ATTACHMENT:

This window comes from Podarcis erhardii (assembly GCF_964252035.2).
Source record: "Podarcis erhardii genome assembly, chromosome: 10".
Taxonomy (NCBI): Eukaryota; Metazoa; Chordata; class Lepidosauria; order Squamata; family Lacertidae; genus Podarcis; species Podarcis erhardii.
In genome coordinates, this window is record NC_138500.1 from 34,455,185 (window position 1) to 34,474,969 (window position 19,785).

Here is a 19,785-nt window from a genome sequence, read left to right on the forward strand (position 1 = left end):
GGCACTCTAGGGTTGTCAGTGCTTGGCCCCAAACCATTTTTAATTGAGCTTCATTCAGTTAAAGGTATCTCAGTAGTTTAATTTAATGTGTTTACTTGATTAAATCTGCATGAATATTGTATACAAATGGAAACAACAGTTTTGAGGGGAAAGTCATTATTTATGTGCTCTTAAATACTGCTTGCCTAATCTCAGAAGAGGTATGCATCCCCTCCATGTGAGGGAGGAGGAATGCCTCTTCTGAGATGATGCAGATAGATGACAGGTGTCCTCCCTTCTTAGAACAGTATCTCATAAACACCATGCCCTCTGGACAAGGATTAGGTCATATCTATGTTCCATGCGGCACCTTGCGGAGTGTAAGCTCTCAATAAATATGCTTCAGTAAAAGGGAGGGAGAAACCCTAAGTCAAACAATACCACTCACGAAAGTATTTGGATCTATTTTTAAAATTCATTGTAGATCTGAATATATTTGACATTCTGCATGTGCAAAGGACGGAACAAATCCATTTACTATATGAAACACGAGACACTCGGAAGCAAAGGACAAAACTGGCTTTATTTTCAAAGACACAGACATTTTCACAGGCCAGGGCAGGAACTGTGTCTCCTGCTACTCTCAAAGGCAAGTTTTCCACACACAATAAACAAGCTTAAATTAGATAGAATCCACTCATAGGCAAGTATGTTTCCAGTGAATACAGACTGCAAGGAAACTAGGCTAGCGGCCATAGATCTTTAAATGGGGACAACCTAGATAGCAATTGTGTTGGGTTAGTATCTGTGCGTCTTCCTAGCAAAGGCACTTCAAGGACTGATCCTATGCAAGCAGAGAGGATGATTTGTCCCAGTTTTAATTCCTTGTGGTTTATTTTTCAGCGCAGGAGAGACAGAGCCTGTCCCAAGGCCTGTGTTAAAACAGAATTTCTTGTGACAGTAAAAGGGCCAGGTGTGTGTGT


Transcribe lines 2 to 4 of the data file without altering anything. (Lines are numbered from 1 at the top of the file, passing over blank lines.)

Source record: "Podarcis erhardii genome assembly, chromosome: 10".
Taxonomy (NCBI): Eukaryota; Metazoa; Chordata; class Lepidosauria; order Squamata; family Lacertidae; genus Podarcis; species Podarcis erhardii.
In genome coordinates, this window is record NC_138500.1 from 34,455,185 (window position 1) to 34,474,969 (window position 19,785).